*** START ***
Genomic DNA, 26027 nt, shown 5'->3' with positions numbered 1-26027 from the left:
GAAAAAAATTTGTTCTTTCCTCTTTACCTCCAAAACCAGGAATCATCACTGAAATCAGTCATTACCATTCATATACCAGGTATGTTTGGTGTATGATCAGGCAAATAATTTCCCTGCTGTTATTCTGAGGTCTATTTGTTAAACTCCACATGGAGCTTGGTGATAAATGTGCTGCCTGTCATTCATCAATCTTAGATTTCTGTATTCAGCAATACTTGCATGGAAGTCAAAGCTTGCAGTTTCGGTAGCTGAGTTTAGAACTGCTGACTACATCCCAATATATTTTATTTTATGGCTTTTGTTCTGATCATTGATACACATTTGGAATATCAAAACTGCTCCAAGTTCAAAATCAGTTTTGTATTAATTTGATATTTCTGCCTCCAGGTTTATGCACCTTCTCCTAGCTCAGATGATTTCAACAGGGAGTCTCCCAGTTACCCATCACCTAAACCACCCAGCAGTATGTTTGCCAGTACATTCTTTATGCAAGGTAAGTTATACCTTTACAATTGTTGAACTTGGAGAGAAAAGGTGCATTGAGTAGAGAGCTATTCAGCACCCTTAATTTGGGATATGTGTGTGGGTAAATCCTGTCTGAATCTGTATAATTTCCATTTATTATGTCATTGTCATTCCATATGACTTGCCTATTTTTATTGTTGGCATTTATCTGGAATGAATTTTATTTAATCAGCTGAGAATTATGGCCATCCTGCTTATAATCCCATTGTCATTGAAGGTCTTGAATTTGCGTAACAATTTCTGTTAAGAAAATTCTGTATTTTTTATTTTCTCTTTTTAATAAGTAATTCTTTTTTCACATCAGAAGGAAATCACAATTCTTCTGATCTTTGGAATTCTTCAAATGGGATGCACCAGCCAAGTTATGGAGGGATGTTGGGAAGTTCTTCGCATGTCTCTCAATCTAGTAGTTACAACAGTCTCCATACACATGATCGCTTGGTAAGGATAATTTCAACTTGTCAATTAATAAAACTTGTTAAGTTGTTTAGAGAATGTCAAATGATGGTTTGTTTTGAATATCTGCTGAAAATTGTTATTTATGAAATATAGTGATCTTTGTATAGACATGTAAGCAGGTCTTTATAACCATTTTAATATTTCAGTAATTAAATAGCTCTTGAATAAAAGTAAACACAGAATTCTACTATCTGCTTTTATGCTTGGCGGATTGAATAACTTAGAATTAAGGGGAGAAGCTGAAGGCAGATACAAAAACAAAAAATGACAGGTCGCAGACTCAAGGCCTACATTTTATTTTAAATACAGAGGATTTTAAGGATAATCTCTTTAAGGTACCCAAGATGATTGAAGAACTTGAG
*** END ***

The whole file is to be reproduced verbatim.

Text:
Genomic DNA, 26027 nt, shown 5'->3' with positions numbered 1-26027 from the left:
GAAAAAAATTTGTTCTTTCCTCTTTACCTCCAAAACCAGGAATCATCACTGAAATCAGTCATTACCATTCATATACCAGGTATGTTTGGTGTATGATCAGGCAAATAATTTCCCTGCTGTTATTCTGAGGTCTATTTGTTAAACTCCACATGGAGCTTGGTGATAAATGTGCTGCCTGTCATTCATCAATCTTAGATTTCTGTATTCAGCAATACTTGCATGGAAGTCAAAGCTTGCAGTTTCGGTAGCTGAGTTTAGAACTGCTGACTACATCCCAATATATTTTATTTTATGGCTTTTGTTCTGATCATTGATACACATTTGGAATATCAAAACTGCTCCAAGTTCAAAATCAGTTTTGTATTAATTTGATATTTCTGCCTCCAGGTTTATGCACCTTCTCCTAGCTCAGATGATTTCAACAGGGAGTCTCCCAGTTACCCATCACCTAAACCACCCAGCAGTATGTTTGCCAGTACATTCTTTATGCAAGGTAAGTTATACCTTTACAATTGTTGAACTTGGAGAGAAAAGGTGCATTGAGTAGAGAGCTATTCAGCACCCTTAATTTGGGATATGTGTGTGGGTAAATCCTGTCTGAATCTGTATAATTTCCATTTATTATGTCATTGTCATTCCATATGACTTGCCTATTTTTATTGTTGGCATTTATCTGGAATGAATTTTATTTAATCAGCTGAGAATTATGGCCATCCTGCTTATAATCCCATTGTCATTGAAGGTCTTGAATTTGCGTAACAATTTCTGTTAAGAAAATTCTGTATTTTTTATTTTCTCTTTTTAATAAGTAATTCTTTTTTCACATCAGAAGGAAATCACAATTCTTCTGATCTTTGGAATTCTTCAAATGGGATGCACCAGCCAAGTTATGGAGGGATGTTGGGAAGTTCTTCGCATGTCTCTCAATCTAGTAGTTACAACAGTCTCCATACACATGATCGCTTGGTAAGGATAATTTCAACTTGTCAATTAATAAAACTTGTTAAGTTGTTTAGAGAATGTCAAATGATGGTTTGTTTTGAATATCTGCTGAAAATTGTTATTTATGAAATATAGTGATCTTTGTATAGACATGTAAGCAGGTCTTTATAACCATTTTAATATTTCAGTAATTAAATAGCTCTTGAATAAAAGTAAACACAGAATTCTACTATCTGCTTTTATGCTTGGCGGATTGAATAACTTAGAATTAAGGGGAGAAGCTGAAGGCAGATACAAAAACAAAAAATGACAGGTCGCAGACTCAAGGCCTACATTTTATTTTAAATACAGAGGATTTTAAGGATAATCTCTTTAAGGTACCCAAGATGATTGAAGAACTTGAG